Russell Kane: The Fast and the Curious
- Jay Richardson
- 27 March 2019
This article is from 2019
Broad brushstrokes and fun physicality keep Kane ahead of the pack
Russell Kane may have become a father and moved to leafy Cheshire, but as his show title acknowledges, it's still impossible to temper his intensity, both onstage and off. The limber comic barely stops moving for the entirety of his two-hour set, his expressive physicality adding hammer-emphasis to his observations. Like a Punch sketch self-animated, he paints in broad caricature but with memorable detail; a portrayal of the Essex Brexiteers in his family is encapsulated by judgemental Uncle Darren, gurning, hunched and propelled by hatred across the stage, starkly contrasted with his own, floaty pirouettes through his liberal media bubble.
More so than ever, and in declared defiance of The Guardian and Stewart Lee, Kane breaks people down into two types. Whether it's agitated strivers and the laid-back detached, or simply the respective civility of British and German holidaymakers in Majorca, he sets up dialectics that invariably reduce to archetype but which fuel and inform some very funny act-outs.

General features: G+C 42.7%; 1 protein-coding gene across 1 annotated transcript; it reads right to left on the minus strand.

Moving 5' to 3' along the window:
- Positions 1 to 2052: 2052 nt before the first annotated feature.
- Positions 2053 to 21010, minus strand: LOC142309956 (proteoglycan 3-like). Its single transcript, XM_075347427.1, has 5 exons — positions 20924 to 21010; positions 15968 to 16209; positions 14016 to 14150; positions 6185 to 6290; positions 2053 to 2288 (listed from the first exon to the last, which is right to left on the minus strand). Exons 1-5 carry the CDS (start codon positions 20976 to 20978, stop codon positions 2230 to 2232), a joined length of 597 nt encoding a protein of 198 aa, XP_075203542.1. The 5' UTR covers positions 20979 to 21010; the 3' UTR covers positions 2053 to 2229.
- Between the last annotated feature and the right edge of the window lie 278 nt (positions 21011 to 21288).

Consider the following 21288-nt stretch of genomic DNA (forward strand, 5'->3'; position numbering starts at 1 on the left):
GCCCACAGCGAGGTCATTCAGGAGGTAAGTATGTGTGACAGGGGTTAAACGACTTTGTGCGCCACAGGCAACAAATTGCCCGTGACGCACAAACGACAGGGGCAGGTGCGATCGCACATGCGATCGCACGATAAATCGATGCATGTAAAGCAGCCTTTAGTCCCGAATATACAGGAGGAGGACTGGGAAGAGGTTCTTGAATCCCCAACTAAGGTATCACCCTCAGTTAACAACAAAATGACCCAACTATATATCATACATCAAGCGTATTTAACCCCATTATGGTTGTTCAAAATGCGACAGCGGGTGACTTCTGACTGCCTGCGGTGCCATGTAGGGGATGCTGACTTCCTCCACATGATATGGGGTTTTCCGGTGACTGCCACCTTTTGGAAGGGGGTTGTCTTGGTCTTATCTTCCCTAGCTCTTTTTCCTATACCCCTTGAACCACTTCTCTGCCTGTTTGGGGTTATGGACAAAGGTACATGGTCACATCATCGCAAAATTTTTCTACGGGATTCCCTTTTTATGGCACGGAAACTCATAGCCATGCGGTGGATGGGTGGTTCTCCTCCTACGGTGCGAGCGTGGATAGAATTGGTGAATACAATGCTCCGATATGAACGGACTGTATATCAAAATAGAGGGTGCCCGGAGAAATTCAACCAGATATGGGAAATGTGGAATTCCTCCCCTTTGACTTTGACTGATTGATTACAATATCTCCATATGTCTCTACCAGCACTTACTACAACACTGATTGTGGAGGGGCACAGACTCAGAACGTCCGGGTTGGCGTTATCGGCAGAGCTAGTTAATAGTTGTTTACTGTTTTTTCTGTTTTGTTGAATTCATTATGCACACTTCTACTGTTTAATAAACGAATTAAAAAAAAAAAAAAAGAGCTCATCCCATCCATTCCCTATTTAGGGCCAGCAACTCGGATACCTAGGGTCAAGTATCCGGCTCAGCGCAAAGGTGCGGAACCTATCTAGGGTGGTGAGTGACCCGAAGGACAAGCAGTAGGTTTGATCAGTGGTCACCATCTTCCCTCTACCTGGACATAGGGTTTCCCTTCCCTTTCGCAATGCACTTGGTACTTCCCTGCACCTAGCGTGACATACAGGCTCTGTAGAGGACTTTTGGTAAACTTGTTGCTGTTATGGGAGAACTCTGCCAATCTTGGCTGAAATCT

Where Kane casts himself as keeping his head down and seeking an easy life, his wife is characterised as a twitchy Mancunian, always searching for conflict. The odd disclaimer aside, he takes it as read that we know that he loves her and his daughter deeply, it's just funnier and more relatable to depict them as the stuff of nightmares, specifically The Exorcist in his child's case.
As Kane appreciates, seeking to distil the differences between genders, with a side consideration of class awareness, might seem offensively throwback with today's spectrum of identities. But therein lies the challenge, to still get at truth and make connections, and it's one he rises to successfully again and again. Plenty of his sweeping statements might not bear scrutiny in the cold light of day, but brought to life so vivaciously, they're engagingly persuasive. Besides, as his wife's outrageous behaviour around royalty demonstrates, human nature will always be entertainingly fallible.
Russell Kane: The Fast and the Curious is on tour until Saturday 7 December. Seen as part of the Glasgow International Comedy Festival at King's Theatre, Glasgow.